Reagent Rental Agreement Accounting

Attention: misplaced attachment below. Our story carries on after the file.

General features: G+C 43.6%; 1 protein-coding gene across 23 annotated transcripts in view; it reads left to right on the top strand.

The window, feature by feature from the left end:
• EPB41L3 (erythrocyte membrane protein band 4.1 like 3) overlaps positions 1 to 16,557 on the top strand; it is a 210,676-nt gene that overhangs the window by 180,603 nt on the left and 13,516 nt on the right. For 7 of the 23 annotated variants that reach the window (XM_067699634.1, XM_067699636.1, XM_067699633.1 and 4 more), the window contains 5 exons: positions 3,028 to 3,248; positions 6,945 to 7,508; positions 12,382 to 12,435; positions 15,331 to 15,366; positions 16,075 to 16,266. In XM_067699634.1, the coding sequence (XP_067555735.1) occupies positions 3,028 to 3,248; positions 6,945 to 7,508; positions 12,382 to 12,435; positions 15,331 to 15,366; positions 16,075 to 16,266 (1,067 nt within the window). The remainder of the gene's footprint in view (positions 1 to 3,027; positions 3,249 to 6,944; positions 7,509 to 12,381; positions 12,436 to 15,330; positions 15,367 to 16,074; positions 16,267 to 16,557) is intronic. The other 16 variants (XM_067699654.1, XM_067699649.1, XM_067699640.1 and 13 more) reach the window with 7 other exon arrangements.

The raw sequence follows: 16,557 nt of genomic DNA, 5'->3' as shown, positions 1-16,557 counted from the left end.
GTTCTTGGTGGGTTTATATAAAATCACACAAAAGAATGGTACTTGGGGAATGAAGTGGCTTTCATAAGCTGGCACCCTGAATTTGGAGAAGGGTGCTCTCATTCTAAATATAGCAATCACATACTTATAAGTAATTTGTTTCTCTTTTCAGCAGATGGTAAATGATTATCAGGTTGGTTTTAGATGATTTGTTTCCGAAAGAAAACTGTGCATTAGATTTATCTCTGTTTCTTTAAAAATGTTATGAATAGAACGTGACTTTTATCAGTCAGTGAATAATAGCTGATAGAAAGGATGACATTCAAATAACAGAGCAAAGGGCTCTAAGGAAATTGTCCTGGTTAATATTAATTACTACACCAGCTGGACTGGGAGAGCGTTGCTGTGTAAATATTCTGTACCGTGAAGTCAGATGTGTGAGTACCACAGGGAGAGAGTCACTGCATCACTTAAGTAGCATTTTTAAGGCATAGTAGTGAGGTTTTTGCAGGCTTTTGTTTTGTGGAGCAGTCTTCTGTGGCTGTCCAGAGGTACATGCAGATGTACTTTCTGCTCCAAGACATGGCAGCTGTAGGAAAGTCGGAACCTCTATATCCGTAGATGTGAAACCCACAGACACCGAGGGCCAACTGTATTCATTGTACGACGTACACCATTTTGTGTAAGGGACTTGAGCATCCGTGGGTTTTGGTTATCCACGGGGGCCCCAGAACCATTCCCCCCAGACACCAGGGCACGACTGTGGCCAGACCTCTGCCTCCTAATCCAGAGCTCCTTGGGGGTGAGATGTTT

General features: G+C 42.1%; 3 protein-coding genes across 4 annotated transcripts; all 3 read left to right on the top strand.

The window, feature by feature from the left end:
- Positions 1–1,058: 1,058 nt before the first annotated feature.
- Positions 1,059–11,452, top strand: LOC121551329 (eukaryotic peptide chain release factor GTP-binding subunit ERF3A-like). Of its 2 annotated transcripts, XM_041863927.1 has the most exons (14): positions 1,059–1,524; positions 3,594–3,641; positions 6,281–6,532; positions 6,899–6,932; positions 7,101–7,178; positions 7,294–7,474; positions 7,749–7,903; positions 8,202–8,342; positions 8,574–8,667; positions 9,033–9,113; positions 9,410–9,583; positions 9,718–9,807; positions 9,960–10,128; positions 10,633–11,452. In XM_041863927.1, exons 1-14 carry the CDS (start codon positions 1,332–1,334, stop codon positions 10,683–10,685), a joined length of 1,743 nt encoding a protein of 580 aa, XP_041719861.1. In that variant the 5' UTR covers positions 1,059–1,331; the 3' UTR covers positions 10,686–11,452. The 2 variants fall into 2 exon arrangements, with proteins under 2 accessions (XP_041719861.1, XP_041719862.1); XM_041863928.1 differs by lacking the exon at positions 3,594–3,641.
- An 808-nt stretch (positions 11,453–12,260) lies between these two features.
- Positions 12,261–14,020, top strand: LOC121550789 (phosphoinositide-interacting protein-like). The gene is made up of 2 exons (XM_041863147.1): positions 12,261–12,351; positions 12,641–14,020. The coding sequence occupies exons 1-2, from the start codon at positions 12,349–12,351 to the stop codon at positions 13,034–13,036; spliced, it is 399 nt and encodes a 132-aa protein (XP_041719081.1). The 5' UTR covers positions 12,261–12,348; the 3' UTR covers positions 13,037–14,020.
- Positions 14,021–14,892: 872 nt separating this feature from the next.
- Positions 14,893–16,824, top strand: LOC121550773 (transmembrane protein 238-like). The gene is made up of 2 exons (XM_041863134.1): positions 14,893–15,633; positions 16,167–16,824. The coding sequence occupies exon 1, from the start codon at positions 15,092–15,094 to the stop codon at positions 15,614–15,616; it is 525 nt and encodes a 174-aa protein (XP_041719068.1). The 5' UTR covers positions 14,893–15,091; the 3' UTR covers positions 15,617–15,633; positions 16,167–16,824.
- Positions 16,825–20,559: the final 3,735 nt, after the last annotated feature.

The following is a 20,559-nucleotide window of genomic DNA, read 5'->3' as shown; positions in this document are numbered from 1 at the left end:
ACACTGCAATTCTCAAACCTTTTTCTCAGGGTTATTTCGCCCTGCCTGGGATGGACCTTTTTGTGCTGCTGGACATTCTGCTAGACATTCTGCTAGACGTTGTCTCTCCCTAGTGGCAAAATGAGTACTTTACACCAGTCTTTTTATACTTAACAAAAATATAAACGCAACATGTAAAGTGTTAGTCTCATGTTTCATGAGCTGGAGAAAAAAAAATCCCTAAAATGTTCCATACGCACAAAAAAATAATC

Are there other terms in the agreement? For example, what happens if you terminate the contract prematurely – specific payment for the equipment or simply a return of the equipment? If you renew at the end of the specified period, will you receive new devices? Are the costs for the equipment assessed and reported separately? Are there any additional charges for VAT, property tax and/or insurance? Who is responsible for the repair and insurance? What is the relative value of the equipment in relation to the obligation to purchase reagents? I think these other facts will help determine whether the equipment provided is actually incidental to the obligation to purchase the reagents. If this is the case, I would always say that the equipment provided by the seller is random and has no distinct value to you. Answer: The Financial Accounting Standards Board (FASB) has published its new standard for the accounting of leases. Under the new standard, a tenant is required to include most leases on their balance sheet, which is a significant change from current accounting standards. The analysis of current value becomes critical. Many of our laboratory operating leases through reagent leases are converted to capital leases. We look at reagent agreements for the hospital, where the seller sets the price of the different reagents when we commit to a minimum purchase quantity each year. The seller also “gives” us the processing instrument/equipment for the reagents – he integrates the cost of the equipment into our minimum purchase quantity. The problem arises when we evaluate these agreements to classify them as “operating” or “capital” leases under FAS 13 for accounting purposes. We need to have the cost of the equipment to properly evaluate the lease.